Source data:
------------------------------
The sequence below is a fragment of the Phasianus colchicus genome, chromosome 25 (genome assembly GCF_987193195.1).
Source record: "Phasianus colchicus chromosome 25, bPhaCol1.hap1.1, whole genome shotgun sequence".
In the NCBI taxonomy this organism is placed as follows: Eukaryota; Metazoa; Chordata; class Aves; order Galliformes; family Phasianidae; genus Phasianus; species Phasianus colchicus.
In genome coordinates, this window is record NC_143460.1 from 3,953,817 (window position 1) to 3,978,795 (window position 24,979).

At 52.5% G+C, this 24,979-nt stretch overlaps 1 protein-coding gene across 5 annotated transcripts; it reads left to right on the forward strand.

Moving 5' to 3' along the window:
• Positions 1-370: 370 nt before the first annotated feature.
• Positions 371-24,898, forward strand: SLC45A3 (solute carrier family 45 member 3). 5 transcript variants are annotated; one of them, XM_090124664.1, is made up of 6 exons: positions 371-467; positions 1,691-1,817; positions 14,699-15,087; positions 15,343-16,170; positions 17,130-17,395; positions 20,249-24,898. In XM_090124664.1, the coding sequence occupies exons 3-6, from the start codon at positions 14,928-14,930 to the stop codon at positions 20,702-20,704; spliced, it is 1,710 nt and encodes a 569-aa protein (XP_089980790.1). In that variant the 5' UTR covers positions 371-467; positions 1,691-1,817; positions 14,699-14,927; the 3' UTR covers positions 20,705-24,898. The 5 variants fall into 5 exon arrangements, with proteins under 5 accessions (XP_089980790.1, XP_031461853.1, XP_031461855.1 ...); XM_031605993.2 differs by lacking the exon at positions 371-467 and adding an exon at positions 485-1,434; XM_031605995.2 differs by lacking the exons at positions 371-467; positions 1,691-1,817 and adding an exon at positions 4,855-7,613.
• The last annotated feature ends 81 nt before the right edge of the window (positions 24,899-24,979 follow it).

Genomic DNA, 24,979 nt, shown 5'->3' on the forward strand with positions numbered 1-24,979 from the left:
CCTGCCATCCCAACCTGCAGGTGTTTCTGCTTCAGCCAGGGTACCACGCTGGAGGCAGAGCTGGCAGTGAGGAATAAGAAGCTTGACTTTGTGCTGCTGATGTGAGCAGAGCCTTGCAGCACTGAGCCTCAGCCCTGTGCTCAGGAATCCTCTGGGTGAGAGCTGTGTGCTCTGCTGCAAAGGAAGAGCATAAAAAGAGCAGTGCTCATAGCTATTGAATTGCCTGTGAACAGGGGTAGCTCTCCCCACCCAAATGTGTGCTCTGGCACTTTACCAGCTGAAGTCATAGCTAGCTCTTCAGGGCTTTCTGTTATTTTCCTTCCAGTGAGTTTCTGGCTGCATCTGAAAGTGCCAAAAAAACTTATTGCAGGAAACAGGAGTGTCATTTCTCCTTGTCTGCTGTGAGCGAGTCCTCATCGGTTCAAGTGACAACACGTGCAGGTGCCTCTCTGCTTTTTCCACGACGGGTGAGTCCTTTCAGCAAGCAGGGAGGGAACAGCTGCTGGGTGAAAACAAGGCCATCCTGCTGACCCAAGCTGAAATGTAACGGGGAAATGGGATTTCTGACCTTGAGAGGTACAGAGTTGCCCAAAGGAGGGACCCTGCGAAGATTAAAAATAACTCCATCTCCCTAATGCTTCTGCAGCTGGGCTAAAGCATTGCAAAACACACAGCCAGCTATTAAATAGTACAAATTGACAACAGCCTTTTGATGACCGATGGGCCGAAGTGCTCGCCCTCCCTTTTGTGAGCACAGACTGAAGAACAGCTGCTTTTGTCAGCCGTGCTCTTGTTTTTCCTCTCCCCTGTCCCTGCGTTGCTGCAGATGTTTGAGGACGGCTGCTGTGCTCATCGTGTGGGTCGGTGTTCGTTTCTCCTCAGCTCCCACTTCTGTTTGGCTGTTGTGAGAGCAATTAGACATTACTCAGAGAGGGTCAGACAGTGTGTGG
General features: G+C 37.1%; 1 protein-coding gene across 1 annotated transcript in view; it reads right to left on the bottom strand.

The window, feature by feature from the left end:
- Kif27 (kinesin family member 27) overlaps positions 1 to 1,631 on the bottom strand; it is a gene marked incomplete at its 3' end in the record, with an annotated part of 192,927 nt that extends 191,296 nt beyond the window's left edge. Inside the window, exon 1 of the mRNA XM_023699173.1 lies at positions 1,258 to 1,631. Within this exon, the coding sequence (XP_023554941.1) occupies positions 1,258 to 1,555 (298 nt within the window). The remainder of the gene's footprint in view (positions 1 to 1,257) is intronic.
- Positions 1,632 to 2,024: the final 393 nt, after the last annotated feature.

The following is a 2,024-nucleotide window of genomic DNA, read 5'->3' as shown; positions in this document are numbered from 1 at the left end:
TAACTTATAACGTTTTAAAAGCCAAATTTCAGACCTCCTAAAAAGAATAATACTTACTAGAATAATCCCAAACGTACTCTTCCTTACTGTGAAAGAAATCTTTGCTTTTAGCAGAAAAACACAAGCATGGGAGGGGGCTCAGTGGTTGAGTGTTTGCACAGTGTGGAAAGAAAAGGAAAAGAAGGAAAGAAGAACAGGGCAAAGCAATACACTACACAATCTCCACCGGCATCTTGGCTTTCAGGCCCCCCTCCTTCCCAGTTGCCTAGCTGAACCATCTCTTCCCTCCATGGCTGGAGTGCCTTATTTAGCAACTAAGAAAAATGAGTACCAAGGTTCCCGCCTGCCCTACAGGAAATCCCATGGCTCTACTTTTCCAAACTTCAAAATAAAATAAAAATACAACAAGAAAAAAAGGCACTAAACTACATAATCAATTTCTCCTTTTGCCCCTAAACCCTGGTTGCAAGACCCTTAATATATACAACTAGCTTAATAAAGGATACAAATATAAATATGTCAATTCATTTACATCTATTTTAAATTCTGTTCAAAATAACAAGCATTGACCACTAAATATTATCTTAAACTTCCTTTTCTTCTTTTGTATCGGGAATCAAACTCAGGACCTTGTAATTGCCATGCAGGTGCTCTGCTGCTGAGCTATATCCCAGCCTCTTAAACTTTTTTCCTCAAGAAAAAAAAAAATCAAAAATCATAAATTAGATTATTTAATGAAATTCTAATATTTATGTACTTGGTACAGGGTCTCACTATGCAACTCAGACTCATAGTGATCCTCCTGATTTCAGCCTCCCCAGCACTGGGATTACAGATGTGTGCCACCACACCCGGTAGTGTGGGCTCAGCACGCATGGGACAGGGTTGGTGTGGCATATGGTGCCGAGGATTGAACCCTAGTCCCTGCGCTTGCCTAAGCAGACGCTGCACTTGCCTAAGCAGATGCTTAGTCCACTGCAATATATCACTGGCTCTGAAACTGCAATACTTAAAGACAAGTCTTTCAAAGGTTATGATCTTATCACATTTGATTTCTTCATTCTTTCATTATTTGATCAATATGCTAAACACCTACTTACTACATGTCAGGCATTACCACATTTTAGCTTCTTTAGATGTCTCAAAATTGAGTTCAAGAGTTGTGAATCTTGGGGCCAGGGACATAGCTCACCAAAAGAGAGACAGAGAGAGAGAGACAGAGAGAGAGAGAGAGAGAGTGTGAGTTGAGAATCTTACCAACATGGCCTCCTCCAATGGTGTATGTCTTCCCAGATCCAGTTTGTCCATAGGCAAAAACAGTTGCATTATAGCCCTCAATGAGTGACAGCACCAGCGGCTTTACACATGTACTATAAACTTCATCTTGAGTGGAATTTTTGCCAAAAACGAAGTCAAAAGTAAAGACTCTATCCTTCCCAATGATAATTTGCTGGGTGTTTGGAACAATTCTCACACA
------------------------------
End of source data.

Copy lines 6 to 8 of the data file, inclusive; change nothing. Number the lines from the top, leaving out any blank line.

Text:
Moving 5' to 3' along the window:
• Positions 1-370: 370 nt before the first annotated feature.
• Positions 371-24,898, forward strand: SLC45A3 (solute carrier family 45 member 3). 5 transcript variants are annotated; one of them, XM_090124664.1, is made up of 6 exons: positions 371-467; positions 1,691-1,817; positions 14,699-15,087; positions 15,343-16,170; positions 17,130-17,395; positions 20,249-24,898. In XM_090124664.1, the coding sequence occupies exons 3-6, from the start codon at positions 14,928-14,930 to the stop codon at positions 20,702-20,704; spliced, it is 1,710 nt and encodes a 569-aa protein (XP_089980790.1). In that variant the 5' UTR covers positions 371-467; positions 1,691-1,817; positions 14,699-14,927; the 3' UTR covers positions 20,705-24,898. The 5 variants fall into 5 exon arrangements, with proteins under 5 accessions (XP_089980790.1, XP_031461853.1, XP_031461855.1 ...); XM_031605993.2 differs by lacking the exon at positions 371-467 and adding an exon at positions 485-1,434; XM_031605995.2 differs by lacking the exons at positions 371-467; positions 1,691-1,817 and adding an exon at positions 4,855-7,613.